A great initiative called “History of virtual learning environments” has started in Wikipedia that currently is collecting and documenting our e-learning history in a form of cases of prior-art in the area of virtual learning environments. This will be an indispensable source of information, sort of poor man’s portfolio of counter arguments, whenever it comes to a patent litigation in court over this given issue. Which, it seems, could be anticipated; it sounds like Blackboard is giving some indication that it might be using its 30-global-patents-and-patents-pending-portfolio aggressively (from the FAQ:

“My institution doesn’t use a Blackboard system but uses a competitor’s course management system. How are we affected?”
Answer: Evaluating patents can be complex and because we don’t know the specifics of how your system works, we would encourage you to consult with your CMS provider for answers.”

Just imagine all the CMS providers freaking out on this! Another story is whether anyone can afford opposing this patent in court, as potential targets might be open source initiatives like Moodle, Sakai, etc. and the educational institutions using them. However, like Mr. Attwell notes: let’s hope that big companies will take care of the fight: SAP apparently has pending e-learning patents, too. icon wink A showcase demonstration on the absurdity of software patents

Moreover, the saga continues to other countries and continents where Blackboard Inc. has deposit patent claims for the same patent. To be precise, we here at the EU-land have also had our share of attention: the European Patent Office’s database has a record of a pending claim on “EP1192615: Software Patent: Internet-based education support system and methods”.

How will that effect on our life is still in the mist. It is a known fact that the EU is still giving a priority to strengthen Intellectual Property Rights, but where do software patents stand on that seem pretty cryptic to a common citizen.

After the last Public Consultation and public hearing on future patent policy in Europe in July, it seems that the two DGs in the European Commission can’t find a common message to sent out, whereas the European patent litigation agreement (EPLA) is being set up all without the Commission’s involvement by the the European Patent Convention (EPC).

Hey, little things count: we started collecting names on the petition to raise awareness against possible e-learning patents in Europe last Spring. This was to flag our concerns to people who were preparing the Public Consultation and public hearing on future patent policy in EU.

Keep discussing about this issue and ask your colleagues and friends to sign the petition online! It’s good to show to our policy-makers and corporate folks that there are many people who do not want to be part of the software patent hell, but just get on with our work.

The petition to sign:
header short flosse A showcase demonstration on the absurdity of software patents

.

LeMill 0.6 Released: Remixing learning materials

Thursday, August 3rd, 2006

logo content LeMill 0.6 Released: Remixing learning materialsI am happy to report that version 0.6 of LeMill – a web community and engine for finding, authoring and sharing open/free/libre learning resources – has been released. LeMill is Open Source and Free Software.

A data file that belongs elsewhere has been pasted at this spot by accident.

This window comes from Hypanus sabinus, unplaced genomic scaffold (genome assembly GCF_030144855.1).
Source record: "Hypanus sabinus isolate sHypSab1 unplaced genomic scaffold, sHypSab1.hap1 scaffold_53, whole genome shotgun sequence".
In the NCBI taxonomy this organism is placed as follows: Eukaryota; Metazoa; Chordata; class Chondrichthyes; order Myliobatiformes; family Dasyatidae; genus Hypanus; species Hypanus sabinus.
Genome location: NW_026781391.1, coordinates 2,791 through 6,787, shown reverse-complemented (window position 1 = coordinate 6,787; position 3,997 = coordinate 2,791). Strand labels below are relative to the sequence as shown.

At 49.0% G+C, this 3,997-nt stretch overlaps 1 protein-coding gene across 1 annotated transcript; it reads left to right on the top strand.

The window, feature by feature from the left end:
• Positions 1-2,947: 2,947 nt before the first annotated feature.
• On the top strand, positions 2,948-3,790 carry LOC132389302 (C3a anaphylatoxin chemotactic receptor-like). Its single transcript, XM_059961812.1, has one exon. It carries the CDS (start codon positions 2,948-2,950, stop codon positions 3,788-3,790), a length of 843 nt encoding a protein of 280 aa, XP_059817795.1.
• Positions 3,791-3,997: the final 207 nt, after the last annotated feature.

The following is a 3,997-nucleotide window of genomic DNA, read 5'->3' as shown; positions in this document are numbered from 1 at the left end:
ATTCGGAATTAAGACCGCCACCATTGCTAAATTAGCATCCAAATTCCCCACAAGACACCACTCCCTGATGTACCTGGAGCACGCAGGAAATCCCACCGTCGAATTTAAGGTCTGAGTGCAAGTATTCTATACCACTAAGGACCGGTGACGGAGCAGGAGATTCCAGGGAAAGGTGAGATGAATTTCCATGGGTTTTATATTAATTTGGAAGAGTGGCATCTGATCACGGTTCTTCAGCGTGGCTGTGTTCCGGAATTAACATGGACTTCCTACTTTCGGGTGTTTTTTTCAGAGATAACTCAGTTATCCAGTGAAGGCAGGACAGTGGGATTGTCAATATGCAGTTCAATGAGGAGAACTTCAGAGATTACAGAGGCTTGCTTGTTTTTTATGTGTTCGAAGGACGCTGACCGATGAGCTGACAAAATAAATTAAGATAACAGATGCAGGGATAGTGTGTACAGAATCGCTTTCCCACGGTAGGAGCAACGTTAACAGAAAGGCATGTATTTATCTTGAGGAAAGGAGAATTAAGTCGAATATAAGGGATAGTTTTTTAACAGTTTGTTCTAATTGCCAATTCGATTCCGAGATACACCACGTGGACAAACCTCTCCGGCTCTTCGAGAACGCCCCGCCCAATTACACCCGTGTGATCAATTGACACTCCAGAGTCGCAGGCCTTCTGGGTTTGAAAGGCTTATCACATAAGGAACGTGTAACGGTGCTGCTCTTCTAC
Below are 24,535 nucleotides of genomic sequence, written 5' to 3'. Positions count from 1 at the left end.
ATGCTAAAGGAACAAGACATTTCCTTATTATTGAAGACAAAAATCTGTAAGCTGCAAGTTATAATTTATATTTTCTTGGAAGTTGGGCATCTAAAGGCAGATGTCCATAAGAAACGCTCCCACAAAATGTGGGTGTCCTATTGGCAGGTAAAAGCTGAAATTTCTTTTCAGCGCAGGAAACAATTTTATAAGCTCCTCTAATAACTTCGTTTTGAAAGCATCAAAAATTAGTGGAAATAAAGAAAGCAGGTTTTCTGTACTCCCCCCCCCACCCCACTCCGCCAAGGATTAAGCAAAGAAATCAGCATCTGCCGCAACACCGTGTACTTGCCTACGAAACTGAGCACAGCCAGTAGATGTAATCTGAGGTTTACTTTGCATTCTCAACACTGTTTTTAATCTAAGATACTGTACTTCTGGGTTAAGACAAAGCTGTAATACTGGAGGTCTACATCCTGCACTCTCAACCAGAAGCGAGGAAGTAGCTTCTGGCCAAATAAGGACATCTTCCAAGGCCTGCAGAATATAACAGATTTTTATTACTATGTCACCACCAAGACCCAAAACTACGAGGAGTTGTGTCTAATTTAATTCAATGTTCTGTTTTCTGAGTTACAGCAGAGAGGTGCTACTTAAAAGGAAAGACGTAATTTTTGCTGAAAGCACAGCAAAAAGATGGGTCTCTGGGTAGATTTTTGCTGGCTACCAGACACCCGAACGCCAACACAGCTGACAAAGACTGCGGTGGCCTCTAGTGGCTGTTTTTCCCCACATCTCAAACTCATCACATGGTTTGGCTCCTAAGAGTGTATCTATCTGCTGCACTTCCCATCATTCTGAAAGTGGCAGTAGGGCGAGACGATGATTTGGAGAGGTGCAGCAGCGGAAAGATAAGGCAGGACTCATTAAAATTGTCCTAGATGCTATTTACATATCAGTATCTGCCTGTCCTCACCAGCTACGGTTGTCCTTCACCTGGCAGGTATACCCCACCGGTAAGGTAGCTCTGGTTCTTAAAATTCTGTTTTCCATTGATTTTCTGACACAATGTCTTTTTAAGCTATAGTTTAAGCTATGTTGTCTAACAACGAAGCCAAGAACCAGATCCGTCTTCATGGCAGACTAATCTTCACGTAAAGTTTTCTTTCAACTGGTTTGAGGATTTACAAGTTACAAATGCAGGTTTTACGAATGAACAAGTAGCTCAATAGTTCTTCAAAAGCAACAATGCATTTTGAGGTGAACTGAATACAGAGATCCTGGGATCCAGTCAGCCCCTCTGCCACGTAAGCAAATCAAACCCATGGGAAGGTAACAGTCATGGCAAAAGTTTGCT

What is there for you?

  1. If you feel comfortable to install server software and host websites you may download LeMill engine from the download page and try it on your own. Then you can report us bugs. If you happen to be Zope/Plone/Python developer you may take part in the project taking place in Trac system. From there you will find tickets, documentation and of course the source code.
  2. If you are more a person who rather just take things in use, you may try LeMill on our lemill.net. This is a “LeMill service” hosted by us. It is still LeMill Preview but we do our best to take good care of your data.
  3. If you at first just want to know a bit more what is LeMill really about, you may have a look of the LeMill Preview FAQ or the little learning material called Learning Objects and LeMill.

Especially for those who already have checked out some earlier versions of LeMill, I would like to point out one new feature. Now when you add new content to LeMill you may create learning material with templates. You may choose from two templates: (1) Multimedia pages – text with images, audio and video elements; or (2) Presentation – a web page with your slides, comments, and possible audio. You may upload you multimedia elements and slides to the template or search elements from the pieces that are already uploaded to LeMill.

To test the presentation template I decided to use a presentation of my friend Teemu Arina. I never record my presentations, but he does. So, I borrowed his audio and slides and made a version of it to LeMill. When uploading and downloading the stuff I was thinking, maybe I should remix the audio and the slides. I could have record my comments between Arina’s talk, and also add some “better” slides to the version in LeMill. Anyway I do not agree with everything in his talk – it’s a good talk, but still icon smile LeMill 0.6 Released: Remixing learning materials . The remixing would have been relative easy thing to do with a standard PC. Well, it was late and I was tired. Maybe you will do it?

So, please play around with LeMill. For the existing members of the lemill.net we must admit that when updating the server we lost your portraits. We are really sorry. icon sad LeMill 0.6 Released: Remixing learning materials On the other hand that was only data we lost, so I think we did pretty well anyway. Please, upload your portraits again to lemill.net. Thanks!

I think I must present some acknowledgements. We are thankful for the developers of the following free/open source software and project, from which we have learned and borrowed a lot: Mediawiki, WordPress, Plone, Connexions / Rhaptos, EduCommons, KEWL.NextGen, and Ariadne. LeMill is developed in a EU IST funded CALIBRATE project.